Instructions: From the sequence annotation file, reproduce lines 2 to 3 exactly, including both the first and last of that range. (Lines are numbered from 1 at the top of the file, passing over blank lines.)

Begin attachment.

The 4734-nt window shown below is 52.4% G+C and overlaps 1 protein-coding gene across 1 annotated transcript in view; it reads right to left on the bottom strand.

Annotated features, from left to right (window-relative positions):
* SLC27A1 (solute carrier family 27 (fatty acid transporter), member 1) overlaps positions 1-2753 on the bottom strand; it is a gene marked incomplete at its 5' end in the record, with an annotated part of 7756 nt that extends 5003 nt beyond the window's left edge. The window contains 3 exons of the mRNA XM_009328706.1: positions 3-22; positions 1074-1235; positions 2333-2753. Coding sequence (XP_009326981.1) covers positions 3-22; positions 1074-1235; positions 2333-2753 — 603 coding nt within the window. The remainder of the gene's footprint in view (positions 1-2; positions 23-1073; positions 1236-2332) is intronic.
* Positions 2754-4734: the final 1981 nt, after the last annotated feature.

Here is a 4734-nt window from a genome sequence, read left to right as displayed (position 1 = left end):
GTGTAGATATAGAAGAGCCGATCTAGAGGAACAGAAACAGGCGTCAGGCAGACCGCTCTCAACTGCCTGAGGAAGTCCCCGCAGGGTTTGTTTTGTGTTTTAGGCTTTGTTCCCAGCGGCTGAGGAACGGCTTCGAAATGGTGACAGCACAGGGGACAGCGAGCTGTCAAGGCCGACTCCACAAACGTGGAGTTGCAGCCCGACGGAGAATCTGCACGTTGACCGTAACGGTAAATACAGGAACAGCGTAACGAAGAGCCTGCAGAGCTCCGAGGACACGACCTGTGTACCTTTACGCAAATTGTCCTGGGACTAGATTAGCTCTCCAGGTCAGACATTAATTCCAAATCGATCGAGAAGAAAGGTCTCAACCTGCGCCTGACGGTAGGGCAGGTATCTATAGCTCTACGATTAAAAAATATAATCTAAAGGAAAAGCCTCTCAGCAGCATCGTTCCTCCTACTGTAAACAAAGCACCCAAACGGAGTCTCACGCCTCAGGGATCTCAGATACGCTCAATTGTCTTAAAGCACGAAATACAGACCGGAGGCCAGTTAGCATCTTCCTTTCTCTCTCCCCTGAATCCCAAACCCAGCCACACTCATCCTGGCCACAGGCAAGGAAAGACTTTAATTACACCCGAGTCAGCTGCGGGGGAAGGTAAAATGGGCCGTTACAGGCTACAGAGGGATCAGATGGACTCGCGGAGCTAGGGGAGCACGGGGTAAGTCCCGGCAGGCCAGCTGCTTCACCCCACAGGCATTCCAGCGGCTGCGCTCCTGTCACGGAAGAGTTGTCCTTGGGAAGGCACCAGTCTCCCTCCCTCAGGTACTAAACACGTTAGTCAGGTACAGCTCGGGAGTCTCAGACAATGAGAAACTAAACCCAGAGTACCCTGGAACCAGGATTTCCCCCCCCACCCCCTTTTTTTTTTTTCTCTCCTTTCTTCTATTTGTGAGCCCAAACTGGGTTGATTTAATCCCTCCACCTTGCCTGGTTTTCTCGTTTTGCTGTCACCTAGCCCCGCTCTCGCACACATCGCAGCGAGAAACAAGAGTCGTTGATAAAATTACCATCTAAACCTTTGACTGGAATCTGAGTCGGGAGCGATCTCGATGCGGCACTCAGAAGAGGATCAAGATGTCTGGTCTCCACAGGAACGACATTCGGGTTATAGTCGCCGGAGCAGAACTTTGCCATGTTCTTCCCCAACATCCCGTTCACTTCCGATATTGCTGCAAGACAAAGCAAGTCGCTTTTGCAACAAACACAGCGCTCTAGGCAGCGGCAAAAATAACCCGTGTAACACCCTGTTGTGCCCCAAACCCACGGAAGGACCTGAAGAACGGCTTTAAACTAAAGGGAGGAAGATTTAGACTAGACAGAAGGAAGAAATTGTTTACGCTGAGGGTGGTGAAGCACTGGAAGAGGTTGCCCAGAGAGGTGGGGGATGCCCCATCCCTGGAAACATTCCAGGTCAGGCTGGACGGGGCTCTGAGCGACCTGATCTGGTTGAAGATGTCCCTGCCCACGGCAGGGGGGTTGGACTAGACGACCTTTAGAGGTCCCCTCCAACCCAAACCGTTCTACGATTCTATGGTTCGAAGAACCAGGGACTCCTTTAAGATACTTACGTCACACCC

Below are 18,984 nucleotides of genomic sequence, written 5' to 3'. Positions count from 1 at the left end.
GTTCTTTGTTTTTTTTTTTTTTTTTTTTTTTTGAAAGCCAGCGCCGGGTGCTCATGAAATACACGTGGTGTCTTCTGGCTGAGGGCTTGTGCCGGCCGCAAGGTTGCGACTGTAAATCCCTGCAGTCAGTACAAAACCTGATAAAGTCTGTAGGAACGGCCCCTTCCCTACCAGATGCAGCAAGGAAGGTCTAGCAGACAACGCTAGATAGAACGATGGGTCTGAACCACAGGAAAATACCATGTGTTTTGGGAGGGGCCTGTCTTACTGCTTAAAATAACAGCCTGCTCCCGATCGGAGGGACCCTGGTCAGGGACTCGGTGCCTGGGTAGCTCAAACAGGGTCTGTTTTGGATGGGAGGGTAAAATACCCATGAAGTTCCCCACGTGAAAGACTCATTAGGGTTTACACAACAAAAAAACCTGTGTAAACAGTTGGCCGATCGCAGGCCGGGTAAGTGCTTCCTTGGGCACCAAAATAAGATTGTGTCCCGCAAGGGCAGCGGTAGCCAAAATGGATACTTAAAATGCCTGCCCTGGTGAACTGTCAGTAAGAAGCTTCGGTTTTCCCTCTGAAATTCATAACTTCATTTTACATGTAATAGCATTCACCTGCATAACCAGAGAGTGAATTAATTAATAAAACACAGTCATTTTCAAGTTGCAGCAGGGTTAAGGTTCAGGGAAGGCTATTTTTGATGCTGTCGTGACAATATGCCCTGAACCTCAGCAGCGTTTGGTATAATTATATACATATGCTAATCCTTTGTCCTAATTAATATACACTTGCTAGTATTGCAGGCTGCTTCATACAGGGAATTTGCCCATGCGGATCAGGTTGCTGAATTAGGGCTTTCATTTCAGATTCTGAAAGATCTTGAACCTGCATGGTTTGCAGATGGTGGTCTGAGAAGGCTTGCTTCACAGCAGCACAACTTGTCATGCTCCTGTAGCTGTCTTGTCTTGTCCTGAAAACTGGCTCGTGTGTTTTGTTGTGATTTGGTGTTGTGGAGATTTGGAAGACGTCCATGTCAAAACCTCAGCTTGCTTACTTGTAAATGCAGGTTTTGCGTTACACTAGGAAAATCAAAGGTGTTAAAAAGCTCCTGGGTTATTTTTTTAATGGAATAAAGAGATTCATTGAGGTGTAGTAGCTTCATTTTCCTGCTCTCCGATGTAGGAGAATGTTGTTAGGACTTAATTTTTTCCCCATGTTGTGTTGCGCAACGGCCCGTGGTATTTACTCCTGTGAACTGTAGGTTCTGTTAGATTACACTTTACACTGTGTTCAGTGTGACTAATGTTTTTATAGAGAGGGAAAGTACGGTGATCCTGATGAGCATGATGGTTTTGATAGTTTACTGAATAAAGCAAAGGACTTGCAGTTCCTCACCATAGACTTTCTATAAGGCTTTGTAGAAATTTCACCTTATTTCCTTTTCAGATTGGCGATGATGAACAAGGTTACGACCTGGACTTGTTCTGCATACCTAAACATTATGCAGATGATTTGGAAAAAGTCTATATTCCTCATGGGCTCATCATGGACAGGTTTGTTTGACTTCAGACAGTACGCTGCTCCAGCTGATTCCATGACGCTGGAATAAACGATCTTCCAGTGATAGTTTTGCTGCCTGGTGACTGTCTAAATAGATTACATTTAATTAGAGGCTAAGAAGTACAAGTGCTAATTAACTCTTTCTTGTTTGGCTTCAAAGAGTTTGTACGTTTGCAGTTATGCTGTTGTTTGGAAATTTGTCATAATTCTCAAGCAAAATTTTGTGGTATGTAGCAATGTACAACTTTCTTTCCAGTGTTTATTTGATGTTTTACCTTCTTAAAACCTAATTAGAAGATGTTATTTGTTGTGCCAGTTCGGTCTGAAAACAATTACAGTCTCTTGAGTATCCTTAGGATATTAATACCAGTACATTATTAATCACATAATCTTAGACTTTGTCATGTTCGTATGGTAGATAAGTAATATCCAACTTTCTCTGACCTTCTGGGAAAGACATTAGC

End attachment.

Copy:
Annotated features, from left to right (window-relative positions):
* SLC27A1 (solute carrier family 27 (fatty acid transporter), member 1) overlaps positions 1-2753 on the bottom strand; it is a gene marked incomplete at its 5' end in the record, with an annotated part of 7756 nt that extends 5003 nt beyond the window's left edge. The window contains 3 exons of the mRNA XM_009328706.1: positions 3-22; positions 1074-1235; positions 2333-2753. Coding sequence (XP_009326981.1) covers positions 3-22; positions 1074-1235; positions 2333-2753 — 603 coding nt within the window. The remainder of the gene's footprint in view (positions 1-2; positions 23-1073; positions 1236-2332) is intronic.